Most cases of neck pain are directly and indirectly linked to poor posture, but more specifically, they're caused by:
Many people experience a “crick in the neck," also medically referred to as a muscle spasm, at some point in their lives.
Its symptoms include pain and stiffness due to tight muscles on any side of the neck. It can be excruciating and last several days, primarily caused by poor posture.
Physical therapy helps to increase the flexibility of the muscles that spasm and helps to relieve inflammation and pain.
However, maintaining the proper posture is the only option to ensure it does not reoccur.
Remaining in an incorrect posture for extended periods can also cause neck pain due to a pinched nerve.
Its symptoms are tingling, numbness, or burning sensations due to a pinching movement of the vertebrae and skull that entraps nerve tissue.
Another cause can be suffering from a herniated disk that causes pressure build-up on nerve endings.
Postural Kyphosis Brought On By Neck Pain
Characterized by an excessive rounding of the upper back, the head appears to protrude forward. It is also referred to as Dowager's hump.
The pain associated with this condition can be debilitating, making it hard to do routine activities like combing your hair or even sitting up from a lying position.
How To Prevent Neck Pain
If you don’t address posture issues, the disks between your vertebrae become thinner and less spongy. With age and neglect, they may even shrink or rupture.
All of this can lead to the bones rubbing against each other, causing inflammation and pain in the neck and lower back.
While some of these effects might not seem serious, it is crucial to understand that they can profoundly impact your quality of life.
In addition, neck pain and back problems have a knock-on effect on the rest of our bodies and general health.
For example, we may have digestive and circulation problems due to poor posture and neck issues.
So, the next time you find yourself hunched over your workstation or with your head tilted to one side while looking at your phone, take a break, sit up straight, and give your neck and back the attention they deserve.
Easy Ways To Improve Your Posture And Relieve Neck Pain
Do you slouch for hours when using your laptop or mobile phone?
Does your work chair give your back adequate support?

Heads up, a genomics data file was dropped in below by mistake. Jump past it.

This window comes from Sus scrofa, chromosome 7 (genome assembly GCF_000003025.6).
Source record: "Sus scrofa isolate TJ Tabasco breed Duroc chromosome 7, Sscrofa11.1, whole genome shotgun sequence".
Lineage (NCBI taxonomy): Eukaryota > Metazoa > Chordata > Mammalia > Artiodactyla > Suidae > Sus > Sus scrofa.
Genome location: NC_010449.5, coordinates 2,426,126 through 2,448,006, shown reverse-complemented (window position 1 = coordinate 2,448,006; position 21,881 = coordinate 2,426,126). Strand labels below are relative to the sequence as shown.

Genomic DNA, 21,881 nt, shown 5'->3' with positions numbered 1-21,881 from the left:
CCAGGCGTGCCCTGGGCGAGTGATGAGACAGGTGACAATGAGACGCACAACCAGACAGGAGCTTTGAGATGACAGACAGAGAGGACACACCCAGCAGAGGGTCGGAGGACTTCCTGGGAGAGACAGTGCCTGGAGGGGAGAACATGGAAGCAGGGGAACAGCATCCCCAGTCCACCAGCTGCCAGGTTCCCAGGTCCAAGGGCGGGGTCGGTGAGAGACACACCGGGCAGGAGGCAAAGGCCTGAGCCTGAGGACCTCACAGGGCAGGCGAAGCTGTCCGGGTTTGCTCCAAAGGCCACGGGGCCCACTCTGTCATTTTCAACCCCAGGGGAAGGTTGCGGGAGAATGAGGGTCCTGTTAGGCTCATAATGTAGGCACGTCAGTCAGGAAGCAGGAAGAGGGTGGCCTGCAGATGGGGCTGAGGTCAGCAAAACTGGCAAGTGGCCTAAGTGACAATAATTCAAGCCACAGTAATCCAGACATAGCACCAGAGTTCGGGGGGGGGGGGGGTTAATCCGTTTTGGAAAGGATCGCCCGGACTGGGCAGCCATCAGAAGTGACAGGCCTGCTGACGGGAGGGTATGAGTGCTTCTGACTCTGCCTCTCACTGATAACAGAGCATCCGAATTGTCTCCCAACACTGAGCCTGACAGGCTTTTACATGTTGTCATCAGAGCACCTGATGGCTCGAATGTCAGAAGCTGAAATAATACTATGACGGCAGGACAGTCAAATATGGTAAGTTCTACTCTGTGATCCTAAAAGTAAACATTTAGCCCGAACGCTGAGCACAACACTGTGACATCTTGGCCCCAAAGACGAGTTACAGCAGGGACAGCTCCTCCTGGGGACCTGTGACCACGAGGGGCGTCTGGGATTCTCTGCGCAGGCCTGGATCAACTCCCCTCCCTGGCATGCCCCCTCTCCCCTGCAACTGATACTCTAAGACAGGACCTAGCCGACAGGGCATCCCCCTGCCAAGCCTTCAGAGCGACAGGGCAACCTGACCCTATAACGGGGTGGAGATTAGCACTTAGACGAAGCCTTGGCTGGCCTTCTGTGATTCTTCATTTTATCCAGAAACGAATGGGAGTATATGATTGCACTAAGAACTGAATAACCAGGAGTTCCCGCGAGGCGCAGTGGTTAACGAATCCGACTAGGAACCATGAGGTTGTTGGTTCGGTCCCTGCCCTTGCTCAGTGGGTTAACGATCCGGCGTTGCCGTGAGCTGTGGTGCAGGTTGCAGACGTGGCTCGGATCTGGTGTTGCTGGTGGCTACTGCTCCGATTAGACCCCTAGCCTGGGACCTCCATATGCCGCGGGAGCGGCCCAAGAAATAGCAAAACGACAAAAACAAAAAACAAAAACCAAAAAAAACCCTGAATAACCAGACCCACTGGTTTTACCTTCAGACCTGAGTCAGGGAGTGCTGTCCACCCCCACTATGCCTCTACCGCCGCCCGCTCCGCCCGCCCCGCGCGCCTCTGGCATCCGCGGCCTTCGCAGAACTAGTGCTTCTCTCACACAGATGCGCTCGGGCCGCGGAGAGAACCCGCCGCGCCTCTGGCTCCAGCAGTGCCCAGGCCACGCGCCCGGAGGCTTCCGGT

Is your computer monitor positioned at the right height?
These are all critical questions to ask if you want to prevent neck pain.
If the answer is no to any of the questions, and you frequently experience neck pain and headaches, you need to change your posture.
Here are our top recommendations to improve your posture and prevent neck pain:
- 1Set up your laptop screen or computer monitor at the right height, so you do not need to look down at the screen.
- 2Practice exercises for the chin and neck in all four different directions.
- 3Always sit upright, keeping your chin at a 45-degree angle from your chest, and maintain the proper posture.
- 4Get an ergonomically designed chair that correctly supports the thoracic cage and the lumbar spine.
- 5Do not maintain a fixed posture for long durations and keep changing position.
- 6Get up and move around every 30 minutes to keep the blood flowing.
- 7While sitting down, ensure that your feet are resting on the ground and not dangling in the air.
- 8Choose a pillow that can maintain the natural alignment of your spine when you sleep.
- 9Never grind the teeth or clench the jaw and keep the mouth in the proper alignment. If you can't do this naturally, ask your dentist to create a mouth guard or retainer.
- 10Hydrate yourself frequently, as dehydration can cause your joints to seize up.
- 11If you must look up, bend your neck instead of trying to crane your neck upwards.
- 12Consult a physical therapist if you have persistent neck pain and a headache for more than 48 hours.
You might be suffering now. The good news is that most headaches and neck pain brought on by poor posture can be reversed and prevented with simple steps, as detailed above.
But if your pain has become chronic or you want to stop the pain from worsening, physical therapy helps you to regain balance and strengthen the back, neck, and shoulder muscles to improve your natural posture.
We help you with a tailor-made treatment program for your specific symptoms and educate you on how to exercise to maintain good postural alignment.
Click here to book a FREE Discovery Visit where you will leave knowing exactly what is causing your pain.
You can get also get our FREE guide "7 Simple Ways To Stop Daily Debilitating Neck Pain".
Our team of specialist Physical Therapists look forward to welcoming you into our clinic.